When I was a little girl, I wanted to fly. I would hop off the ground like a broken toy.
When I was a little girl, I went to a friend’s house and looked around for their books. There were none. “Where are all your books?” I wondered. Our house was full of books. My father built bookshelves out of white pine planks that warped in the middle and the books fell off.
When I was a little girl, I collected keys. Skeleton, mostly. I kept them in a tin box. My father took me to junk shops and let me buy rusty old keys. He told me music had keys and that deadbolts didn’t. He said there were keys to the kingdom. One time he got so mad at me he said he would lock me up and throw away the key, and that frightened me more than anything he ever said. Once I found a key in the dirt outside an old barn. It fit into a padlock on the barn door and it was like opening a tomb.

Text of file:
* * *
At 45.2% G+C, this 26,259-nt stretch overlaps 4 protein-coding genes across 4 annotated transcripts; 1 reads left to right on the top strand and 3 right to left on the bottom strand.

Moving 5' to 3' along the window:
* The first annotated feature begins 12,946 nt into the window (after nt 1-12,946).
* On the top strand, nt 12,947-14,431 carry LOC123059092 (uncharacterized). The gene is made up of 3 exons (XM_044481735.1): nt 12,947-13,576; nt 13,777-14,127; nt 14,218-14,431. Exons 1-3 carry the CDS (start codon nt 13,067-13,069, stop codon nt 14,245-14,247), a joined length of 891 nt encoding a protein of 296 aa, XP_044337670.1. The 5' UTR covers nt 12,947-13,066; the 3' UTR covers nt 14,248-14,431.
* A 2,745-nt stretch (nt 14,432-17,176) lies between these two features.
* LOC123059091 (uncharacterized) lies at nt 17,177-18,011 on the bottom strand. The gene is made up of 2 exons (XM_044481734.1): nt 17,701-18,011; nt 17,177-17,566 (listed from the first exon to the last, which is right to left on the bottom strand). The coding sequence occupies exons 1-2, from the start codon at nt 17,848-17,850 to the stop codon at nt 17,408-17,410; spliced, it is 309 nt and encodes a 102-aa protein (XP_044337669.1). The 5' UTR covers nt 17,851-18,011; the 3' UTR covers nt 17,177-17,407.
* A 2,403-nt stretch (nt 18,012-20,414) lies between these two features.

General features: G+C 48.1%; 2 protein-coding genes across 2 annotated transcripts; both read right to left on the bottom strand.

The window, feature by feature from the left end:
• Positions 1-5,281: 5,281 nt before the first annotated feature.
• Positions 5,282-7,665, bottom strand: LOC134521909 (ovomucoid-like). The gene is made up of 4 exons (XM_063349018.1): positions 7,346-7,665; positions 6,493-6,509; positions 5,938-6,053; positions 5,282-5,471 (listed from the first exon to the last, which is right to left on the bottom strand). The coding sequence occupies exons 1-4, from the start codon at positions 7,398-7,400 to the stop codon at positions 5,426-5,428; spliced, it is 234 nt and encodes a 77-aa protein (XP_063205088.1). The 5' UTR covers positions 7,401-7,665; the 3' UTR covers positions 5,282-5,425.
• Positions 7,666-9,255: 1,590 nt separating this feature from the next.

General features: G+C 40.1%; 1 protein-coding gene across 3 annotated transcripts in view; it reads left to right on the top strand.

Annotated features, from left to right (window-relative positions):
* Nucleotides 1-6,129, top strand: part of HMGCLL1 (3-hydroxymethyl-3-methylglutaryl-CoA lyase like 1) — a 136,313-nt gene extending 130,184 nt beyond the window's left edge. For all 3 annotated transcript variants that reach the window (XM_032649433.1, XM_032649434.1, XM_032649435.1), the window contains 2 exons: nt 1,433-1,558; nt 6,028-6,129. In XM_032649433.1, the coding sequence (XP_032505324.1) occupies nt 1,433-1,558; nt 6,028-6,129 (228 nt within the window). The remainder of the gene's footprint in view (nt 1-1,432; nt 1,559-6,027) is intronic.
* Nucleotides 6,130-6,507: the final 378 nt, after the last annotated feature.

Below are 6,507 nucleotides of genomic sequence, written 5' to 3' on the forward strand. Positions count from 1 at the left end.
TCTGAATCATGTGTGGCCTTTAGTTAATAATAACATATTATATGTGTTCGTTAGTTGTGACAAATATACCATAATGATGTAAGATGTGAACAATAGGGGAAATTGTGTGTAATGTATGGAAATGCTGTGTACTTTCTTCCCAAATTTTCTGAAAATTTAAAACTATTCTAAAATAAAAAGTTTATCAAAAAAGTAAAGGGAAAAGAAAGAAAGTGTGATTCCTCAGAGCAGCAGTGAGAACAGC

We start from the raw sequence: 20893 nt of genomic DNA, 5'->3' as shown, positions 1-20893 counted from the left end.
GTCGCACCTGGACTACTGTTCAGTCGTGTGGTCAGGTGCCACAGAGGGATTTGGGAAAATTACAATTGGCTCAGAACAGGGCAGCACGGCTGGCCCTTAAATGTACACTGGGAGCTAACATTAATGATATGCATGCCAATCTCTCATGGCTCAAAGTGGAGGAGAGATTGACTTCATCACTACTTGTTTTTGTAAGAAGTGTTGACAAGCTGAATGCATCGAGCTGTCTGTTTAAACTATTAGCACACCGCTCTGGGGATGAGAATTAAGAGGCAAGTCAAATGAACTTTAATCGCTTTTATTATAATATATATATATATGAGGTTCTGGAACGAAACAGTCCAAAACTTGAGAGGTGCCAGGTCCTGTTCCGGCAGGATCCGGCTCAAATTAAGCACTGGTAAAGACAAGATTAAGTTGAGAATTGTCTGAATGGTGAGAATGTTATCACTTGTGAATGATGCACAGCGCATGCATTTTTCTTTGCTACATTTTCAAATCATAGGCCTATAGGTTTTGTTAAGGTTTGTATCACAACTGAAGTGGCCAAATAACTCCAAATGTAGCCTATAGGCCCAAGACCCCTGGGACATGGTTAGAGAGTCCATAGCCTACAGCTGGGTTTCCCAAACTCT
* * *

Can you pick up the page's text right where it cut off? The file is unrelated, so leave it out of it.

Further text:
When I was a little girl, I’d lie awake all night, worrying about squirrels in the attic and my father hurting himself. One time, I got out of bed and went downstairs and discovered that Dad was awake. He was full of worries, too. Together we went outside, listened to the silence, and watched the sunrise.
© 2018 by Alice Blanchard